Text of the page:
The expression "stability" of a catalyst cannot be expressed directly. Stability measurements require trials of long duration. For measuring the stability, the applicant has a number of tests wich are carried out under extreme conditions with space velocities of 30,000 liter.(liter catalyst)-1.h-1, where liters of throughput gas are understood to be liters STP. This space velocity is many times higher than the space velocity in commercial processes. The test is carried out for at least 1 month. The above-mentioned T- and S-values are measured during the entire period of the test. After the test has been broken off, the total quantity of ethylene oxide produced per ml catalyst is determined. The difference in selectivity and activity is calculated for a catalyst which would have produced 1000 gram ethylene oxide per ml ctalyst. A new catalyst is considered to be more stable than a known catalyst if the differences in the T- and S-values of the new catalyst are less than those of the standard catalyst which is present during each test. The stability tests are carried out at 35% oxygen conversion.
The invention is illustrated by the following examples which are provided for illustration and are not to be construed as limiting the invention.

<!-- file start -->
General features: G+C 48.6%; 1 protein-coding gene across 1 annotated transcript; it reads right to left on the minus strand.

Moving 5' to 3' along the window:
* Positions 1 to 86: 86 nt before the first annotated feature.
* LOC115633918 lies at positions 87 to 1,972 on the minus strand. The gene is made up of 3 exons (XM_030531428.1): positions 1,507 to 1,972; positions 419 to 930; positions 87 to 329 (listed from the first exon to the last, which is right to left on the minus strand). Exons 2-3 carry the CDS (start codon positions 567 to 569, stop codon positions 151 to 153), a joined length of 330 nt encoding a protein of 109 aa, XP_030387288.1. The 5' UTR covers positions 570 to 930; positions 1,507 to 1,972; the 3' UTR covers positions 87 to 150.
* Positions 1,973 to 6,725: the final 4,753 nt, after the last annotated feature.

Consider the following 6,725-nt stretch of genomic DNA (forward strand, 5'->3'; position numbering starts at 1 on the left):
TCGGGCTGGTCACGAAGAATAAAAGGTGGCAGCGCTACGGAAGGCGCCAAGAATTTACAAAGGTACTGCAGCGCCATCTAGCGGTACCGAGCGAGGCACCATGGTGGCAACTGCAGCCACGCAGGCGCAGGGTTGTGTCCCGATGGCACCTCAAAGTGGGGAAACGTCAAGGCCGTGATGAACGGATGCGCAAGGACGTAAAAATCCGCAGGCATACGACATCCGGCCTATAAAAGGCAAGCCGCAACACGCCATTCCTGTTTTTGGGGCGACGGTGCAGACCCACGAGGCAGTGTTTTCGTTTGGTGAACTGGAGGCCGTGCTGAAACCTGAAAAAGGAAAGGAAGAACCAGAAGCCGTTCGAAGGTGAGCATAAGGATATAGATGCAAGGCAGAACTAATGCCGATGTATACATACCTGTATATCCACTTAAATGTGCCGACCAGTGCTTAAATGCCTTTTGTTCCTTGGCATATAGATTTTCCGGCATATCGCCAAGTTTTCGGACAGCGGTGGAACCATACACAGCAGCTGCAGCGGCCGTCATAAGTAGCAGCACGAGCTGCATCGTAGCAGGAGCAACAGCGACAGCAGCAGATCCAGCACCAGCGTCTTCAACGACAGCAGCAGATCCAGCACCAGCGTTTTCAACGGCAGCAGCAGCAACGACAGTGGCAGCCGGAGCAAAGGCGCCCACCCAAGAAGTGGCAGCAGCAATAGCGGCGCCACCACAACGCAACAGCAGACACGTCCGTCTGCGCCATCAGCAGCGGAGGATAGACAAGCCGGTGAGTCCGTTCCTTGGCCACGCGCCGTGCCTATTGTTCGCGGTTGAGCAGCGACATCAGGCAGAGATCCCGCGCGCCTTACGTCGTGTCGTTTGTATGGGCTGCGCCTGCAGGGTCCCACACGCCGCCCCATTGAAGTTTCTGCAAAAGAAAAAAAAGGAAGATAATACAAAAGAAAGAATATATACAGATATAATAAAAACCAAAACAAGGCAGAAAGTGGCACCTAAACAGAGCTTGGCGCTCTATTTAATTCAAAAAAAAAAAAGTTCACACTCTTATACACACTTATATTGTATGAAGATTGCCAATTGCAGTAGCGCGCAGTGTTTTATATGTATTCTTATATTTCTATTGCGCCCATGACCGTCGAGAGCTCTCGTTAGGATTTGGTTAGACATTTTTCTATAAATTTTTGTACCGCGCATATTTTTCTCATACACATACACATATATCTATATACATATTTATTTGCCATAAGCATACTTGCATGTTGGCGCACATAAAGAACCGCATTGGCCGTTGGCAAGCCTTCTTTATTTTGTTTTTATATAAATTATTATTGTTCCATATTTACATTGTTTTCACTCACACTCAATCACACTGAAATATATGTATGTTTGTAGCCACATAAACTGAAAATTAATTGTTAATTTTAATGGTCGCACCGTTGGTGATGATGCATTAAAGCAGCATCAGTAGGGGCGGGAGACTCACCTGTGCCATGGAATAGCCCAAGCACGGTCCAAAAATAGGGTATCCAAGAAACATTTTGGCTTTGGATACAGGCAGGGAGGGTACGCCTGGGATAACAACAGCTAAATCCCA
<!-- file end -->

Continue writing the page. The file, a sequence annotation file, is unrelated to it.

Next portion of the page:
0.44 Gram of cesium hydroxide dissolved in 110 ml water was mixed with 27 g Kaiser aluminum oxide (Al2 O3.H2 O) by adding the aqueous cesium hydroxide solution to the aluminum oxide, and the mixture was kneaded for 5 minutes in a masticator. To this mixture was added 5 g pentafluoropropionic acid in 50 ml water and the resulting mixture was kneaded for 15 minutes. Then 108 g Kaiser aluminum oxide (Al2 O3.H2 O) was added and the mixture was further kneaded for 15 minutes. The paste obtained was left to stand for three hours and then extruded. The resulting shaped pieces were dried for 1 hour at 120° C. and subsequently calcined at progressively higher temperatures. Calcination was started with the temperature rising at a rate of 200° C./h to 700° C. Calcination was then continued for 1 hour at 700° C., after which the temperature was raised in 2 hours to 1600° C. Finally, calcination was continued for 1 hour at 1600° C. The pore volume of the shaped aluminum oxide pieces was 0.50 ml.g-1 and the average pore diameter was 0.75 μm. The resulting shaped pieces were impregnated with an aqueous solution of silver oxalate, to which cesium hydroxide was added. The impregnation was carried out for 10 minutes under vacuum, after which the shaped pieces were separated from the solution and placed in a hot air stream at a temperature of 250°-270° C. for 10 minutes in order to convert the silver salt to silver. The aqueous solution of silver oxalate was a 28 wt% Ag-containing aqueous solution in which the silver oxalate was complexed with ethylene diamine and to which solution cesium hydroxide was added. After the hot air treatment the thus impregnated shaped pieces contained 16.7 wt% Ag (calculated on total catalyst) and 490 parts by weight of cesium per million parts by weight of total catalyst.